Assumptions and Pitfalls of the Dividend Discount Model. The plowback ratio formula, equation (11.6), uses the book return on equity in lieu of the return on new investment, the return that theoretically should be used but which is more difficult to measure accurately. If old assets and new assets have different returns, ROE in the plowback ratio formula should be the book return of equity for new asset investment. If the project is a positive NPV project, the appropriate book return of equity will exceed the project's cost of capital.
14Note that using the current dividend yield in equation (11.5b) gives the wrong answer. The formula requires next year's expected dividend in the numerator. Multiplying the current dividend per share by 1 + g and dividing by the current stock price gives the appropriate dividend yield estimate.
15Alternatively, it is possible to use forecasts of next year's earnings divided by this year's (midyear) book equity.
390 Part III Valuing Real Assets
The implicit assumptions of the dividend discount model's estimate of the cost of capital are that:
• The earnings growth forecasts, whether from analysts or equation (11.6), are unbiased; that is, they do not tend to systematically underestimate or overestimate the earnings growth rate.
• The earnings growth forecasts are based on the same information that investors use to value the firm's stock.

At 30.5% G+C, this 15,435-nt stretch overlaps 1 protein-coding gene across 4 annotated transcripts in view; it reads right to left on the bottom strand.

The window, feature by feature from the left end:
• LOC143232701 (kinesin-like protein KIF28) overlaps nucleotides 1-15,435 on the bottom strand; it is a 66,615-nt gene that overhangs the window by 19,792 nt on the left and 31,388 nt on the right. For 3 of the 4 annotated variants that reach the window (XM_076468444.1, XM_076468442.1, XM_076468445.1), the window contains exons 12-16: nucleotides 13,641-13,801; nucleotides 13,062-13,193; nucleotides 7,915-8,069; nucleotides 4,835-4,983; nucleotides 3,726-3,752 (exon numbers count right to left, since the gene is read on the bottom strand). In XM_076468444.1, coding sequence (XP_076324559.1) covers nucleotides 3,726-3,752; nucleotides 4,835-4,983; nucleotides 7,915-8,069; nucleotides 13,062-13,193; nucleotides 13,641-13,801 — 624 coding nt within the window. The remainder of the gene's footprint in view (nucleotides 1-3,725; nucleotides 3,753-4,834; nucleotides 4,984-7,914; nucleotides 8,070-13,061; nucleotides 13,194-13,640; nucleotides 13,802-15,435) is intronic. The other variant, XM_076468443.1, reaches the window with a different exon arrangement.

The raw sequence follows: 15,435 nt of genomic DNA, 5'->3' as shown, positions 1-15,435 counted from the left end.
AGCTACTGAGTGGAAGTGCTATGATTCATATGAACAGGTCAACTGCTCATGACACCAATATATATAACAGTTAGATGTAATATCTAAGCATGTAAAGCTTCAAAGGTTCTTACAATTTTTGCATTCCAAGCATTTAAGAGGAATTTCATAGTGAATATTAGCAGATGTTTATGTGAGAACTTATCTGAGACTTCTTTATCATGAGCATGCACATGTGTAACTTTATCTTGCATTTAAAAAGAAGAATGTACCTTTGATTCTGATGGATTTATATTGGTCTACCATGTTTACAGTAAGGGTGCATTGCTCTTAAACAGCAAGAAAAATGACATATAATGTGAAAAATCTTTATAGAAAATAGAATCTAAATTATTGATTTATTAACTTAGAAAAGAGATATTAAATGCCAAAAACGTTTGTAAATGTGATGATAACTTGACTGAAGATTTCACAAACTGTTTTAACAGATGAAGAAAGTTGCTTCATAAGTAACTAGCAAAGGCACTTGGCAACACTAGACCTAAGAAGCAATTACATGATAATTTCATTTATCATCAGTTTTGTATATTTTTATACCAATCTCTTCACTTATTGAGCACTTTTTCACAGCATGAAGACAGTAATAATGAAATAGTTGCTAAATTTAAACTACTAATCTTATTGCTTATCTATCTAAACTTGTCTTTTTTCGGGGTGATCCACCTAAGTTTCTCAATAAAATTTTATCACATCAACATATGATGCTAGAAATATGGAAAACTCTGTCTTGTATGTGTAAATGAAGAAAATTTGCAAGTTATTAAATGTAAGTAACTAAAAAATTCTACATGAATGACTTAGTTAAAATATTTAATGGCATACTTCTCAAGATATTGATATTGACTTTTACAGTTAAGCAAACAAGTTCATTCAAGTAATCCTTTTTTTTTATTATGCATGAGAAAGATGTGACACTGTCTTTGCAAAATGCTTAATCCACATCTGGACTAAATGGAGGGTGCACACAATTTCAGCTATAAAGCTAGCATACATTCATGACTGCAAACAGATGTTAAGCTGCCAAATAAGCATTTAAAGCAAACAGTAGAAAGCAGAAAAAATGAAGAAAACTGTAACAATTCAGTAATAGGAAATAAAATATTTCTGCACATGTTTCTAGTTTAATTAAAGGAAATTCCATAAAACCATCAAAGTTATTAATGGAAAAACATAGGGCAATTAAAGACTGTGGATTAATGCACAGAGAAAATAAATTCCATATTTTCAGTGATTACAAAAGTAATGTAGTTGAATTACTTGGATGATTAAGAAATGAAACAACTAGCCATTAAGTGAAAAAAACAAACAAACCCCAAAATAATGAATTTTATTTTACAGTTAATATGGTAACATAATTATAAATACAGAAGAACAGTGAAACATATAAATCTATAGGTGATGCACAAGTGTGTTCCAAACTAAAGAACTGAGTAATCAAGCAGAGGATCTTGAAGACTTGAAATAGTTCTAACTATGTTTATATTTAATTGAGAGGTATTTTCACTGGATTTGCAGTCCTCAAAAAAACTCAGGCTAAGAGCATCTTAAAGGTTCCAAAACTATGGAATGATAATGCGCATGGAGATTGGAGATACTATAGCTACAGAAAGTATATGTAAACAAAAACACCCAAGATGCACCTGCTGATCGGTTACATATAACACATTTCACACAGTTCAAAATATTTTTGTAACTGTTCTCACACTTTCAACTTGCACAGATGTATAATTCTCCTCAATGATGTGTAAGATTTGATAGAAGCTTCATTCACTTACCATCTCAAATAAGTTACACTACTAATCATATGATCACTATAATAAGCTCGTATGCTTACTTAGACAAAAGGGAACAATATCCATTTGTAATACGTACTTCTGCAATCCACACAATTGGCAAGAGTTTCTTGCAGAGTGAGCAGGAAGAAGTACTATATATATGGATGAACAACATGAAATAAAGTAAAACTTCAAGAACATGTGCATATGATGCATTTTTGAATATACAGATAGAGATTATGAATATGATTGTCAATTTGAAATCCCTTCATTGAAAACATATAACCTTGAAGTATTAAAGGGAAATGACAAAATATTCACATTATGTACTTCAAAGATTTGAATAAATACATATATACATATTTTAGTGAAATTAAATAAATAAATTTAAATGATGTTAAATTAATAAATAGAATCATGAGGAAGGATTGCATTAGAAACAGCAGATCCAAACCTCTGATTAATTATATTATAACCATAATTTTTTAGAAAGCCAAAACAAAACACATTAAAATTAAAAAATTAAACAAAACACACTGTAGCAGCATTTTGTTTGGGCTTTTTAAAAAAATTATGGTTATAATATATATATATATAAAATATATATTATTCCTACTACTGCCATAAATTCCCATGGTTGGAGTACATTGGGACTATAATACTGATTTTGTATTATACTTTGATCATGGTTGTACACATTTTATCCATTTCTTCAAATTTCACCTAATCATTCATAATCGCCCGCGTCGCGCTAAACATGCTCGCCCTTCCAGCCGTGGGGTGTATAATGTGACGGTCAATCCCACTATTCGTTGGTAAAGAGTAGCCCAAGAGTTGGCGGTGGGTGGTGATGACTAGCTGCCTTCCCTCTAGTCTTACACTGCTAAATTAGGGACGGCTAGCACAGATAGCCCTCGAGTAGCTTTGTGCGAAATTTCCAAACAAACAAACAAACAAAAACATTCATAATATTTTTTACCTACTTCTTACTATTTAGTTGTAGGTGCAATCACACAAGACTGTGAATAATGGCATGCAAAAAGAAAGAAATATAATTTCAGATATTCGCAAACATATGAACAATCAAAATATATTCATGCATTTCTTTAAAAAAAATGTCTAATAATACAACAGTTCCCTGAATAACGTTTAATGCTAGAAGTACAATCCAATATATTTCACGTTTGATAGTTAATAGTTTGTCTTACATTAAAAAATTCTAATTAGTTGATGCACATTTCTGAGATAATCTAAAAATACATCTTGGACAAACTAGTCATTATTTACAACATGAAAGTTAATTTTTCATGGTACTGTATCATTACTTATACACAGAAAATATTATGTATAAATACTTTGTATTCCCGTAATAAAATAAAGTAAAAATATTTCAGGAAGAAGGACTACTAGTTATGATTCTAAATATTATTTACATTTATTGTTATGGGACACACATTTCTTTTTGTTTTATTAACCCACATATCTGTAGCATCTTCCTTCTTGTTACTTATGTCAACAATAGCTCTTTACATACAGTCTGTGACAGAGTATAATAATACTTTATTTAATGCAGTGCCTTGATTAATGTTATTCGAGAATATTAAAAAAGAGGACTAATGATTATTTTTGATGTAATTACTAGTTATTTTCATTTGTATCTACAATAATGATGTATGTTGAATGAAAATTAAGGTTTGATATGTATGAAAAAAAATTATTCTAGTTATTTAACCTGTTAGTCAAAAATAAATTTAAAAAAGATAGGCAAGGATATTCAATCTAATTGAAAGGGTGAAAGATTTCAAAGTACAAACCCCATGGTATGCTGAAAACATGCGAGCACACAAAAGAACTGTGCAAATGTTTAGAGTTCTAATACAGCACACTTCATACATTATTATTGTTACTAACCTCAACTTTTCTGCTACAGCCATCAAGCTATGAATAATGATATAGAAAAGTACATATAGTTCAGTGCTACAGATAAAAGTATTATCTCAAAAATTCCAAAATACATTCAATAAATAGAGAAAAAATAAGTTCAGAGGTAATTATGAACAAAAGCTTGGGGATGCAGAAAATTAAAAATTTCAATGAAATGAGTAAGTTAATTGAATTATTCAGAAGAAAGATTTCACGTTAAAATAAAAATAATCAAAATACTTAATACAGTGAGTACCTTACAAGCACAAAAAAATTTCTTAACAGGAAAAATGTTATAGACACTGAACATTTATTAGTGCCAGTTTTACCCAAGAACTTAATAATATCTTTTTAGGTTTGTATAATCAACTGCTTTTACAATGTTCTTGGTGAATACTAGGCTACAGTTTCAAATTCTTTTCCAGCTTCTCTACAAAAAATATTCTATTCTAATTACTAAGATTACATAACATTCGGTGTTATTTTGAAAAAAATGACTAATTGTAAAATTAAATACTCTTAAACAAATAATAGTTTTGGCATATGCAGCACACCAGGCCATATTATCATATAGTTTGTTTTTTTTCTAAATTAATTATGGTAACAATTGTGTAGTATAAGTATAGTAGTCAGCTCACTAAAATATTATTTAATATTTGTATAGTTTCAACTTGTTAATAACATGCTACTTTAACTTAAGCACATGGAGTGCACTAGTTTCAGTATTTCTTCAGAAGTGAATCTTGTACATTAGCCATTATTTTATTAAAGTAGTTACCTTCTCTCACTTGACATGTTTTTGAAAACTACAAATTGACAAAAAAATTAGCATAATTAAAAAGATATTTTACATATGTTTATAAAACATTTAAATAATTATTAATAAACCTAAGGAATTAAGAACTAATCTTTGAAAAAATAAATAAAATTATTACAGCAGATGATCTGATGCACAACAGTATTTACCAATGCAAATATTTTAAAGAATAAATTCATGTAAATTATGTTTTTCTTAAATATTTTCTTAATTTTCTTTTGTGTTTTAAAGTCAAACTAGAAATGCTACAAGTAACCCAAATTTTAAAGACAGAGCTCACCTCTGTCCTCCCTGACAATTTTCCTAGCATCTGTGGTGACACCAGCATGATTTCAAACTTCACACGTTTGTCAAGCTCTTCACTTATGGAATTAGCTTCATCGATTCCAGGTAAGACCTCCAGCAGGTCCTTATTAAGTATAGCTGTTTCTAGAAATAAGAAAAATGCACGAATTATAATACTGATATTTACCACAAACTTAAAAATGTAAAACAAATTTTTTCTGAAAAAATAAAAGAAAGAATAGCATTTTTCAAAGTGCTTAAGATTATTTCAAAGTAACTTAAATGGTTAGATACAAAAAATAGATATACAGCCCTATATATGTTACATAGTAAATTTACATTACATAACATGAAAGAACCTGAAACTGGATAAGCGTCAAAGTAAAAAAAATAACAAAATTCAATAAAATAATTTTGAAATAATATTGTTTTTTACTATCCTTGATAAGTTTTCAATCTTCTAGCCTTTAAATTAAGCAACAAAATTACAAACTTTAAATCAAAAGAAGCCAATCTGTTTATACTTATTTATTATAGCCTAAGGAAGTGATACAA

• The firm's earnings and dividends grow at the same constant rate, forever.
To the extent that these assumptions are valid, the dividend discount model may provide a better estimate of the expected rate of return on a firm's stock or project than either the CAPM or the APT because it does not require estimates of beta or estimates of the expected return of the market portfolio or of factor portfolios. However, these assumptions, particularly that of a constant growth rate, are stringent and may not apply to many of the firms or projects that an analyst wants to value.
What If No Pure Comparison Firm Exists?
Many firms are large diversified entities that have many lines of business. In this instance, the equity returns of potential comparison firms are distorted by other lines of business and cannot easily be used as comparison firms for projects that represent only a single line of business. Unfortunately, in many situations, there is no appropriate comparison firm with a single line of business. A financial manager in this situation still may be able to obtain an appropriate comparison by forming portfolios of firms that generate a "pure" line of business. The mathematics behind the approach taken in Example 11.3, which illustrates how to create comparison investments in a pure line of business when none initially exists, is similar in spirit to the formation of pure factor portfolios in Chapter 6.